117.  We recommend that the Government should explore the possibility of a joint budget for advanced technology projects for border agencies in the same way as a joint reserve fund has been arranged for the three departments involved in the criminal justice system. The border agencies should identify technology they would like to use, produce specifications for future needs and encourage companies to develop the necessary equipment for use in the UK and elsewhere.


118.  Another aspect is the effective use of information and communications technology in the running of the business. During visits to Immigration Service offices, we were surprised to see stacks of manual files and far fewer computer screens than in most modern offices. Computers are used for:

  • Port Administration System casework system - introduced in 1991 - used at 15 main ports only - "now essentially a legacy system and very expensive to amend, but the Immigration Service (IS) is very much reliant upon it"[92]

  • corporate desktop system used by the Home Office (POISE) was extended to 80% of Immigration Service staff by the end of 2000 to provide end-to- end processing of asylum applications.

119.  The Immigration Service does not have at ports a single computer system on which details of names, dates of birth, nationality and passports on passenger lists on incoming flights or sailings can be checked automatically against databases of criminal records, driving licence applications, credit card holding, house occupation, in real time. This is available to the United States Immigration Service. A range of other information is available to those enforcing border controls, but they are not all on one system and access to them is dependent upon statutory gateways, physical separation of offices, availability of other staff and the effectiveness of local co-operation.

120.  We have seen how the introduction of information technology in other parts of the Home Office, such as the Passport Office, has gone badly. Equally we have seen other parts of government, such as the Crown Prosecution Service and the Public Trust Office, where e-mail is not yet in general use. If the relative under-use of IT in the Immigration Service was the result of careful risk assessment, cost benefit analysis and operational need, there might be something to be said for it. Sadly this does not seem to be the case: there just have not been the resources to make better use of IT.[93] The Home Office accepts this:

    "it is absolutely fair to say that [Immigration and Nationality Department} has been slow in taking advantage of technology and that it is those working for the Immigration Service in ports ...who have been less well-served by the availability of IT we are now moving forward, clearly from a very low base, I entirely admit... but it has not been adequate and it is now going to get better".[94]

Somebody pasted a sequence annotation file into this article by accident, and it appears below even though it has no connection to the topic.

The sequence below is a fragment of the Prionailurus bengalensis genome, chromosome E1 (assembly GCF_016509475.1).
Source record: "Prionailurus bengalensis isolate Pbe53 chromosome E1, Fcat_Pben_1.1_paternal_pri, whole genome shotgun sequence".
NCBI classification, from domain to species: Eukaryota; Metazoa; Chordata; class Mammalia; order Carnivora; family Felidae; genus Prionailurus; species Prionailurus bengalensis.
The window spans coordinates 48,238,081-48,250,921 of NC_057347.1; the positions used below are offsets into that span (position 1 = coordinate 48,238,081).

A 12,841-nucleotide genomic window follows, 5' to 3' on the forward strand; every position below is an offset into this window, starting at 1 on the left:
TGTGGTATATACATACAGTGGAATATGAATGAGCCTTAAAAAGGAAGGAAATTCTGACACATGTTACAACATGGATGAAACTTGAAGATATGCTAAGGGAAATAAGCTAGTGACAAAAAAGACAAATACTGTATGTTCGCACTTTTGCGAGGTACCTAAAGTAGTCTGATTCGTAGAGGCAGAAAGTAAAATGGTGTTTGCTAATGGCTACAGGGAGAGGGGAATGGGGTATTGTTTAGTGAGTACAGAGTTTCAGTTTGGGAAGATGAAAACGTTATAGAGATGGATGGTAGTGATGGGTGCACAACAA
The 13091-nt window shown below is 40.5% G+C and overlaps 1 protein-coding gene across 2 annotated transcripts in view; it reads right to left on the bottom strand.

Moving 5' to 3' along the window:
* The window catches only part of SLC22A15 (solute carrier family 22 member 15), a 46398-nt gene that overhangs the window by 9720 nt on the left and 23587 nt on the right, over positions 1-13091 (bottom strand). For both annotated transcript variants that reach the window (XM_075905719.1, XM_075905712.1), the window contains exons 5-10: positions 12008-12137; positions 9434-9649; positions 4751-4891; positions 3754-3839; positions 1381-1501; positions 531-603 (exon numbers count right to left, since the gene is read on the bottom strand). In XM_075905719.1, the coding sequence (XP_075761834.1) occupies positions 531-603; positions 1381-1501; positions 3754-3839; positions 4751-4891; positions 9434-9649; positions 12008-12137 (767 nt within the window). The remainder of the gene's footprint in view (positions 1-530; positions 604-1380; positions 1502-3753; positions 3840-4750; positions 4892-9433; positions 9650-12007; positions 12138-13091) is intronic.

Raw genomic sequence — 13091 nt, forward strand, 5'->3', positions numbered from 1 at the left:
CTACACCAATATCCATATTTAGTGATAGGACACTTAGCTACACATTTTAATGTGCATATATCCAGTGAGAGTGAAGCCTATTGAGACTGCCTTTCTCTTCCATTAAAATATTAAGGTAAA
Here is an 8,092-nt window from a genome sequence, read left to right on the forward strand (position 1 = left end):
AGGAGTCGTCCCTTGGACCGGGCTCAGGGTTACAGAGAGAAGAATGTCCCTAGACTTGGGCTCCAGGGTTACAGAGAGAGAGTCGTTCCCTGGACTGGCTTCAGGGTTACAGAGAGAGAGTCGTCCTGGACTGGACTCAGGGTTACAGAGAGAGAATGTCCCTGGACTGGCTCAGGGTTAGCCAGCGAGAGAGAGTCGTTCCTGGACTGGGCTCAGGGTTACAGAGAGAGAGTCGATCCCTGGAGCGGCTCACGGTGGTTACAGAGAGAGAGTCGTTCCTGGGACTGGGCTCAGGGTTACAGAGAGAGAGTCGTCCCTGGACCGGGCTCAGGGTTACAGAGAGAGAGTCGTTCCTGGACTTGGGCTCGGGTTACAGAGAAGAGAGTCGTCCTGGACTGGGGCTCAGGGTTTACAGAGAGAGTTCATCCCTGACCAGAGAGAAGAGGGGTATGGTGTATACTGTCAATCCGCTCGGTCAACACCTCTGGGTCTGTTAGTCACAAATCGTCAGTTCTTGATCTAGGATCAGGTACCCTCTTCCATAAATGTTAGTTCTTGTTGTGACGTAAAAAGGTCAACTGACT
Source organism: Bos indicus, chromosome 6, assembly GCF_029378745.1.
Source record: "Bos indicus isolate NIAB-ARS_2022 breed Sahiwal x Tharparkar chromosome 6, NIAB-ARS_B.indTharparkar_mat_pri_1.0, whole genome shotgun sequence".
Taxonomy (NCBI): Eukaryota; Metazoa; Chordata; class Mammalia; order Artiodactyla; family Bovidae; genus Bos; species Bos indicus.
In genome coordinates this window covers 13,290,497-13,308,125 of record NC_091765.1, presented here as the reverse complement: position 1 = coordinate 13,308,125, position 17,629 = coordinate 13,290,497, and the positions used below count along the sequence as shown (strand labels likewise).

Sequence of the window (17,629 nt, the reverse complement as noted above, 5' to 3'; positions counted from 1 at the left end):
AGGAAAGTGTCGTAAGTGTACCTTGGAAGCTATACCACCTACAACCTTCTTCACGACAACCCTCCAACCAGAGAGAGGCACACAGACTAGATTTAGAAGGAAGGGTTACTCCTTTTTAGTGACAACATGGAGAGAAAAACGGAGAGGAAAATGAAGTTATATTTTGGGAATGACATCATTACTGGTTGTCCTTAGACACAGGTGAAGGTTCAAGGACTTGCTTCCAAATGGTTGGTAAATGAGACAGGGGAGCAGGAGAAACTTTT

121.  From what we have seen in this inquiry, Customs and Excise is much more advanced than the Immigration Service both in using information technology to support its work and in deploying new equipment at ports. Customs went through a radical change in January 1993, when free movement of goods within the EU Single Market was introduced. The Immigration Service has not had such a life-changing experience. This may reflect a lack of joined-up working between the Home Office and the other border agencies. It may also be because Customs' work other than at ports has given greater opportunities for testing and deploying new equipment. Effective use of modern IT requires compatible equipment, properly trained operators and broad band communication systems to facilitate fast and high capacity image and text transmission.

122.  The division of financial responsibility between different budgets in the Home Office, Customs and Excise and (51) different police forces must make it difficult to invest in new equipment which could be used by all border agencies. New scanners are being acquired by Customs, which is best placed to justify such new equipment in terms of financial benefits on tobacco smuggling. Such equipment may also play a role in the prevention of terrorism but is not designed to be used to detect clandestine entrants. We suggested in paragraph 117 above that there should be a joint fund for advanced technology for the border agencies. We would also expect that individual procurement projects within individual agencies should take into account the benefits to the other agencies.

123.  The lack of sufficient information and communications technology in the Immigration Service should be addressed urgently. The under-investment in such technology has undoubtedly caused difficulties in maintaining effective border controls.

124.  We recommend that, as progressively a higher proportion of UK passports are in the new (post 1998) format, the Passport Application Support System should be made available at ports to allow the Immigration Service to call up the original photograph submitted with a UK passport as a protection against passport forgery.

88  Q 50. Back

89  Q 42-43. Back

90  Appendix 1 annex 31. Back

91  Q 44 (Mr Boys Smith, Home Office). Back

92  Appendix 1, para 4.1. Back

93  Q 45. Back

94  Q 44 (Mr Boys Smith, Home Office).  Back